Dangers to the Right of them, Dangers to the Left of Them . . .
Every event in Japan begins with a ceremony of sorts, even elementary school field trips. And every ceremony must have its speeches:
“Kids, remember the dangers we spoke of. What dangers shall lie upon your left, among the hills and forests?”
“The Bears and the Bees!”
“Even so. And what dangers shall be at your feet upon the trail?”
“Even so. And what dangers shall lie upon your right, where lieth the river?”
Even so. Kids, I know you’re not used to walking. But what awaits you when you reach the goal?”
“Our box lunches!”
“Even so. Against the dangers to your left the teachers have armed themselves with bear-bells and pesticides. Your rubber boots shall protect you from the dangers at your feet upon the trail. But for the dangers upon your right there is no defence. If you fall off the cliffs into the river, you will never get to enjoy the box lunches your mothers prepared for you.”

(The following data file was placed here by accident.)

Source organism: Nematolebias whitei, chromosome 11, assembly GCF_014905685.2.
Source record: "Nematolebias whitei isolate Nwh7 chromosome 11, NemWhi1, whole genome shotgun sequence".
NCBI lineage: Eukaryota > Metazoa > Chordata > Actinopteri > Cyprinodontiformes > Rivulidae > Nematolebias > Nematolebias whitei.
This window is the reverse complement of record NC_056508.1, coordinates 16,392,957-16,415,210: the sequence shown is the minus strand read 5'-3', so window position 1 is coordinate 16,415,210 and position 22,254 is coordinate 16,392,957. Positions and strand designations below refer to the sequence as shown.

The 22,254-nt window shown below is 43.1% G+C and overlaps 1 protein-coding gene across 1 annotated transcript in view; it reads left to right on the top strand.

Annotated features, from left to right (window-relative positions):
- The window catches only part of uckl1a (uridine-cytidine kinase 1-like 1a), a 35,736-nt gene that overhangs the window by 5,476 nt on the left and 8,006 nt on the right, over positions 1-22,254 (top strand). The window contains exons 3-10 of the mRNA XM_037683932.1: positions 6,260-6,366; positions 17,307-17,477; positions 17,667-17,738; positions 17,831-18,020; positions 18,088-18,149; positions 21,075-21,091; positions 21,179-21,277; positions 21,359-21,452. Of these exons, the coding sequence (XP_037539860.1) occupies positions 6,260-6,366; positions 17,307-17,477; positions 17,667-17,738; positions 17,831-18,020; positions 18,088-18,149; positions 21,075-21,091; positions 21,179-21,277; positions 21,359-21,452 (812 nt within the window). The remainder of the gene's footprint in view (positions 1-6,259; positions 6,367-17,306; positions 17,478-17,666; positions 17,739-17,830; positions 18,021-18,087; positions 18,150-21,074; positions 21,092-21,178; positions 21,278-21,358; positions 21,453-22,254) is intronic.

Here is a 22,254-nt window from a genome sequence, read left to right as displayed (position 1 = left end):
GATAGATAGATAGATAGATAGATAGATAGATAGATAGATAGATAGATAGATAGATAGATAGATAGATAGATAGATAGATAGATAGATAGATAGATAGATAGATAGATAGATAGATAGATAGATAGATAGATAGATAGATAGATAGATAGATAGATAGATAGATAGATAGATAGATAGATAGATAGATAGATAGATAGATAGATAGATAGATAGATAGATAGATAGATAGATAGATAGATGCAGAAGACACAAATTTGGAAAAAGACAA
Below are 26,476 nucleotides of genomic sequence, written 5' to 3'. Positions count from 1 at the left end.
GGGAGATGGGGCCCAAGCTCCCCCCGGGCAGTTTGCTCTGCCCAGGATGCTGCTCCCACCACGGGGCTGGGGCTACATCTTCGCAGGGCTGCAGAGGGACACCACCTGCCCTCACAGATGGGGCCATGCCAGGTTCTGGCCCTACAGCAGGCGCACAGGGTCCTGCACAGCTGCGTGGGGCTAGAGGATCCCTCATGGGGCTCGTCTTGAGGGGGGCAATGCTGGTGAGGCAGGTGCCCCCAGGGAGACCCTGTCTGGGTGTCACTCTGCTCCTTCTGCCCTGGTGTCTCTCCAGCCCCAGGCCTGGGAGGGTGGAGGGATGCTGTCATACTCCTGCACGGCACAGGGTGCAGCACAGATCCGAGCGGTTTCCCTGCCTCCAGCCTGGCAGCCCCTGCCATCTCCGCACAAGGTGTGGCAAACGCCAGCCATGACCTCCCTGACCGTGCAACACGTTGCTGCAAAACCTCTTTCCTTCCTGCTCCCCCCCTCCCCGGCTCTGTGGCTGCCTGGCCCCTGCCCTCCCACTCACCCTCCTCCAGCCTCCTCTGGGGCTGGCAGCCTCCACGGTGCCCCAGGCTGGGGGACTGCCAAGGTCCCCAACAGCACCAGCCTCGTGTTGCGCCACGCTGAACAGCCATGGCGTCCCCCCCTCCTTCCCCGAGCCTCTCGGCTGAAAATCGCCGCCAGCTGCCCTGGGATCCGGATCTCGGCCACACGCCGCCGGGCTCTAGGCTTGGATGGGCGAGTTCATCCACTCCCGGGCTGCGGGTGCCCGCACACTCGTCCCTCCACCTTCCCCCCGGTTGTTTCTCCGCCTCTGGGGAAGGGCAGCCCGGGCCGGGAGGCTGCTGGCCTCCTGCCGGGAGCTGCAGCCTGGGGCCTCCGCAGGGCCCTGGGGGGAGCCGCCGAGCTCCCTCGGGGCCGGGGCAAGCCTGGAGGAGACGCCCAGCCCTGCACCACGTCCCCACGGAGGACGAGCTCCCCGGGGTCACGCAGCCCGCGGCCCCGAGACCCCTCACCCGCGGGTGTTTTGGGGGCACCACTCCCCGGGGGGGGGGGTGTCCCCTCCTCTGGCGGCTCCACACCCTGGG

Danger to the Right of Them
The sad truth is that the kids in my rural little village walk on their two legs even less than their urban neighbours . . . possibly even less than the monkeys that occasionally invade their homes. After all, “playing outside” ceased altogether way back when I was in grade three. That was the year Nintendo started marketing the Fami-con (Family Computer). I was actually surprised that they were able to puff their way over the entire 5km of trail.
Empty Cicada Shells Locked in Eternal Combat On a Picnic Table Where the Kids Were Playing with Them
The Forest (a.k.a. The Dangers to the Left of Them)